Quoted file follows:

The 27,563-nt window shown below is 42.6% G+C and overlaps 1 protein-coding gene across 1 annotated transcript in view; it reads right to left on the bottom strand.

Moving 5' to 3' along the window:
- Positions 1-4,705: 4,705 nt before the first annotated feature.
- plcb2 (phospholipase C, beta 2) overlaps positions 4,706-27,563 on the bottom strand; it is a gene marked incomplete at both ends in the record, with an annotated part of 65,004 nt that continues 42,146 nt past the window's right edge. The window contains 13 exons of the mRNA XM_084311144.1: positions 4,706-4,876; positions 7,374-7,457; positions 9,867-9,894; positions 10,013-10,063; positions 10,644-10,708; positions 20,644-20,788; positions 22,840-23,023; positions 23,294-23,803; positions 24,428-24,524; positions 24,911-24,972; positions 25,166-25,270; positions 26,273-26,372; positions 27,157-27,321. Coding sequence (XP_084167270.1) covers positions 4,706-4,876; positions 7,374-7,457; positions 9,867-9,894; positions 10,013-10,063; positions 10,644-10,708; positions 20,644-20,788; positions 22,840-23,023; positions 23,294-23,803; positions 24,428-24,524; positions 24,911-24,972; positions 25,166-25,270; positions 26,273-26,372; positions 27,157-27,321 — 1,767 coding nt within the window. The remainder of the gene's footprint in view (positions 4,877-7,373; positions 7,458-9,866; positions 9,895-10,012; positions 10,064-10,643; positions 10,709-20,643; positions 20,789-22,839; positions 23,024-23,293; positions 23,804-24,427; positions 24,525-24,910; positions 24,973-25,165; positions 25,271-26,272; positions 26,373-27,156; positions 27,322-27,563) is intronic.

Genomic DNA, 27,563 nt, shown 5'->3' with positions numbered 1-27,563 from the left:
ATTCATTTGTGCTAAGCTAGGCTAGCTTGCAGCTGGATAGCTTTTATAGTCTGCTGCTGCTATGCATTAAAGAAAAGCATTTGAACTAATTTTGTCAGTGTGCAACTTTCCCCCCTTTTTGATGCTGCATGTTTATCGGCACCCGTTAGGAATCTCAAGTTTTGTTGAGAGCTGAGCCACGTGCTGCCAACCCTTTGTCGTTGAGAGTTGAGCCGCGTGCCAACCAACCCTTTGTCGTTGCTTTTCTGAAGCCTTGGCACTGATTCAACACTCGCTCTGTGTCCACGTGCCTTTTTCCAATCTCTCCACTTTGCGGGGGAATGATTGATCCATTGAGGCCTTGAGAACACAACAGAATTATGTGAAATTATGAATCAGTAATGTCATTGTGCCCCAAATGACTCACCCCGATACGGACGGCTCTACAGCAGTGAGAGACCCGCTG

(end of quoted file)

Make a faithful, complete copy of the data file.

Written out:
The 27,563-nt window shown below is 42.6% G+C and overlaps 1 protein-coding gene across 1 annotated transcript in view; it reads right to left on the bottom strand.

Moving 5' to 3' along the window:
- Positions 1-4,705: 4,705 nt before the first annotated feature.
- plcb2 (phospholipase C, beta 2) overlaps positions 4,706-27,563 on the bottom strand; it is a gene marked incomplete at both ends in the record, with an annotated part of 65,004 nt that continues 42,146 nt past the window's right edge. The window contains 13 exons of the mRNA XM_084311144.1: positions 4,706-4,876; positions 7,374-7,457; positions 9,867-9,894; positions 10,013-10,063; positions 10,644-10,708; positions 20,644-20,788; positions 22,840-23,023; positions 23,294-23,803; positions 24,428-24,524; positions 24,911-24,972; positions 25,166-25,270; positions 26,273-26,372; positions 27,157-27,321. Coding sequence (XP_084167270.1) covers positions 4,706-4,876; positions 7,374-7,457; positions 9,867-9,894; positions 10,013-10,063; positions 10,644-10,708; positions 20,644-20,788; positions 22,840-23,023; positions 23,294-23,803; positions 24,428-24,524; positions 24,911-24,972; positions 25,166-25,270; positions 26,273-26,372; positions 27,157-27,321 — 1,767 coding nt within the window. The remainder of the gene's footprint in view (positions 4,877-7,373; positions 7,458-9,866; positions 9,895-10,012; positions 10,064-10,643; positions 10,709-20,643; positions 20,789-22,839; positions 23,024-23,293; positions 23,804-24,427; positions 24,525-24,910; positions 24,973-25,165; positions 25,271-26,272; positions 26,373-27,156; positions 27,322-27,563) is intronic.

Genomic DNA, 27,563 nt, shown 5'->3' with positions numbered 1-27,563 from the left:
ATTCATTTGTGCTAAGCTAGGCTAGCTTGCAGCTGGATAGCTTTTATAGTCTGCTGCTGCTATGCATTAAAGAAAAGCATTTGAACTAATTTTGTCAGTGTGCAACTTTCCCCCCTTTTTGATGCTGCATGTTTATCGGCACCCGTTAGGAATCTCAAGTTTTGTTGAGAGCTGAGCCACGTGCTGCCAACCCTTTGTCGTTGAGAGTTGAGCCGCGTGCCAACCAACCCTTTGTCGTTGCTTTTCTGAAGCCTTGGCACTGATTCAACACTCGCTCTGTGTCCACGTGCCTTTTTCCAATCTCTCCACTTTGCGGGGGAATGATTGATCCATTGAGGCCTTGAGAACACAACAGAATTATGTGAAATTATGAATCAGTAATGTCATTGTGCCCCAAATGACTCACCCCGATACGGACGGCTCTACAGCAGTGAGAGACCCGCTG